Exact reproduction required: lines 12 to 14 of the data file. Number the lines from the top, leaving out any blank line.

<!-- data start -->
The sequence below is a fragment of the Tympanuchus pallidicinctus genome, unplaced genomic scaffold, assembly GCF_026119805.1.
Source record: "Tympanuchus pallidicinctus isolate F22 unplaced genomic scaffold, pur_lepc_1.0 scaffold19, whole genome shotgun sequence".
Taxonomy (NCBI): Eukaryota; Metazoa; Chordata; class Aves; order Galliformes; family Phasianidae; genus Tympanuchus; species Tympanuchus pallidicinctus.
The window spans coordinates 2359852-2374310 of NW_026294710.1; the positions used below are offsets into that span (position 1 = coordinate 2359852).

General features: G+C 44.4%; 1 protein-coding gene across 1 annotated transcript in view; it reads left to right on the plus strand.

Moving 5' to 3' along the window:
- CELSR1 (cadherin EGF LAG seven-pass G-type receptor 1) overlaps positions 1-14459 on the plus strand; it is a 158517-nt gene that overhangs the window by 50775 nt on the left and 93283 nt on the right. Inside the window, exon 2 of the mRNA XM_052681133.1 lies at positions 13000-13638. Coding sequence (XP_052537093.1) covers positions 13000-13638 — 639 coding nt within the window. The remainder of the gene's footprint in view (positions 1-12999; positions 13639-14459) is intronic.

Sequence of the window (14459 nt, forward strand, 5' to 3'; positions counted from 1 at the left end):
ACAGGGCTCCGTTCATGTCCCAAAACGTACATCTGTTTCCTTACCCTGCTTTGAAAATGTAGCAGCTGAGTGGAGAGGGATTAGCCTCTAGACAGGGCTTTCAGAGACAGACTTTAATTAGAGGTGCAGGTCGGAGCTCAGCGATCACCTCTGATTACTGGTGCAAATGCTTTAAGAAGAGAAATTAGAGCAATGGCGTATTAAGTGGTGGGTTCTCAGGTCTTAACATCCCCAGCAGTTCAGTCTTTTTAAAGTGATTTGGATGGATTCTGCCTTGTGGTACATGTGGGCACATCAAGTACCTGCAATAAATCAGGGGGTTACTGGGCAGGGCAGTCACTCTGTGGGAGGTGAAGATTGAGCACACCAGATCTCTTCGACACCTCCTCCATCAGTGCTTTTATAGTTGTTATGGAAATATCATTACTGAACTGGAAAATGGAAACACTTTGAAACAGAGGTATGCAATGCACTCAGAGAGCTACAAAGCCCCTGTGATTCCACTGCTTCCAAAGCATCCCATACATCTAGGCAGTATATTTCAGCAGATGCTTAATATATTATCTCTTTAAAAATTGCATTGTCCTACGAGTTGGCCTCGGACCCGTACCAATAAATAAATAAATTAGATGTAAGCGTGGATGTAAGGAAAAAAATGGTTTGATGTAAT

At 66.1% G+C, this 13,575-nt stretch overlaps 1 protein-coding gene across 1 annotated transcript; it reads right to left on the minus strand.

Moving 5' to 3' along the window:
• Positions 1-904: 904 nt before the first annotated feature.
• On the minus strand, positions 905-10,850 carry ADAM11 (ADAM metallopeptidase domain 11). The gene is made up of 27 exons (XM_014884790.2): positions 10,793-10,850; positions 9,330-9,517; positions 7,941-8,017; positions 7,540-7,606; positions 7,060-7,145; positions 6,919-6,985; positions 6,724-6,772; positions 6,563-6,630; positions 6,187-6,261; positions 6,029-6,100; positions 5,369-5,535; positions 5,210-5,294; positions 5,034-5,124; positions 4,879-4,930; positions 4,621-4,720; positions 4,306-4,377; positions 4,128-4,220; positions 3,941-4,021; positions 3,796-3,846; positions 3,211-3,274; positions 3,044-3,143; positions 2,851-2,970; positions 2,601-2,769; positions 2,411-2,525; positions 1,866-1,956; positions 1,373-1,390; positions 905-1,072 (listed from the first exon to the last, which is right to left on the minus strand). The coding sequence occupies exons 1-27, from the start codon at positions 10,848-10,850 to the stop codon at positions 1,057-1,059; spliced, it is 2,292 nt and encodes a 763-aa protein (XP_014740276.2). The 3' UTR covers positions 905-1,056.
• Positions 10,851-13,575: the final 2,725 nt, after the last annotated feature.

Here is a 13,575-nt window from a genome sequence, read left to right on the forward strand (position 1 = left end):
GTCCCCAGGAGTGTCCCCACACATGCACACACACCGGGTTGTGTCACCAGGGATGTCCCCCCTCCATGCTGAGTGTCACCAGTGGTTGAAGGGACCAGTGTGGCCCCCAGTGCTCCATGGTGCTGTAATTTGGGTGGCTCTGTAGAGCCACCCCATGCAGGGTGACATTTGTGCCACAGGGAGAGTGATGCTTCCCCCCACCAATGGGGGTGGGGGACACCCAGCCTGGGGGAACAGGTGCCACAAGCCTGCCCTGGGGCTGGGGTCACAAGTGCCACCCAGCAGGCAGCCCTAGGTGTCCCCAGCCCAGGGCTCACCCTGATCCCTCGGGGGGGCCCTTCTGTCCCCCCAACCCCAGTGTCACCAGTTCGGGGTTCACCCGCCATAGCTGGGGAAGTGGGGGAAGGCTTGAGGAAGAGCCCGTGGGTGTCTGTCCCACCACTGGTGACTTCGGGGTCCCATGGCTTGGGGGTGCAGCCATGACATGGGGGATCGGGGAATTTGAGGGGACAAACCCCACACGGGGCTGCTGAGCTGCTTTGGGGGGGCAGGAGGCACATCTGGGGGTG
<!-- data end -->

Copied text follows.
• Positions 1-904: 904 nt before the first annotated feature.
• On the minus strand, positions 905-10,850 carry ADAM11 (ADAM metallopeptidase domain 11). The gene is made up of 27 exons (XM_014884790.2): positions 10,793-10,850; positions 9,330-9,517; positions 7,941-8,017; positions 7,540-7,606; positions 7,060-7,145; positions 6,919-6,985; positions 6,724-6,772; positions 6,563-6,630; positions 6,187-6,261; positions 6,029-6,100; positions 5,369-5,535; positions 5,210-5,294; positions 5,034-5,124; positions 4,879-4,930; positions 4,621-4,720; positions 4,306-4,377; positions 4,128-4,220; positions 3,941-4,021; positions 3,796-3,846; positions 3,211-3,274; positions 3,044-3,143; positions 2,851-2,970; positions 2,601-2,769; positions 2,411-2,525; positions 1,866-1,956; positions 1,373-1,390; positions 905-1,072 (listed from the first exon to the last, which is right to left on the minus strand). The coding sequence occupies exons 1-27, from the start codon at positions 10,848-10,850 to the stop codon at positions 1,057-1,059; spliced, it is 2,292 nt and encodes a 763-aa protein (XP_014740276.2). The 3' UTR covers positions 905-1,056.
• Positions 10,851-13,575: the final 2,725 nt, after the last annotated feature.